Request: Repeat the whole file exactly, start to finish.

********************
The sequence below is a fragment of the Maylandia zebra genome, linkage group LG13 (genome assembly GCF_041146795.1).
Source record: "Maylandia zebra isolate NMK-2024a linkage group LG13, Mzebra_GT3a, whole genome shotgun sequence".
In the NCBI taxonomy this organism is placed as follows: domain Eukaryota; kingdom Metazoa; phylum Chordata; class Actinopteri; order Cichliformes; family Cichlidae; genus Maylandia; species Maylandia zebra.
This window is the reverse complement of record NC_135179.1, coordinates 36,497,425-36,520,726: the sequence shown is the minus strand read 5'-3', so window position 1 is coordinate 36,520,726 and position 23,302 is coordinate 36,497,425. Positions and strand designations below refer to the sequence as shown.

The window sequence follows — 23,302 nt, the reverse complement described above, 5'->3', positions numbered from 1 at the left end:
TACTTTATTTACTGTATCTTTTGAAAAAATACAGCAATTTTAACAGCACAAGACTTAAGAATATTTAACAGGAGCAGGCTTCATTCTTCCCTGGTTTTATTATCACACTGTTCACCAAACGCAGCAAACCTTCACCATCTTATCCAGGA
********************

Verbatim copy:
The sequence below is a fragment of the Maylandia zebra genome, linkage group LG13 (genome assembly GCF_041146795.1).
Source record: "Maylandia zebra isolate NMK-2024a linkage group LG13, Mzebra_GT3a, whole genome shotgun sequence".
In the NCBI taxonomy this organism is placed as follows: domain Eukaryota; kingdom Metazoa; phylum Chordata; class Actinopteri; order Cichliformes; family Cichlidae; genus Maylandia; species Maylandia zebra.
This window is the reverse complement of record NC_135179.1, coordinates 36,497,425-36,520,726: the sequence shown is the minus strand read 5'-3', so window position 1 is coordinate 36,520,726 and position 23,302 is coordinate 36,497,425. Positions and strand designations below refer to the sequence as shown.

The window sequence follows — 23,302 nt, the reverse complement described above, 5'->3', positions numbered from 1 at the left end:
TACTTTATTTACTGTATCTTTTGAAAAAATACAGCAATTTTAACAGCACAAGACTTAAGAATATTTAACAGGAGCAGGCTTCATTCTTCCCTGGTTTTATTATCACACTGTTCACCAAACGCAGCAAACCTTCACCATCTTATCCAGGA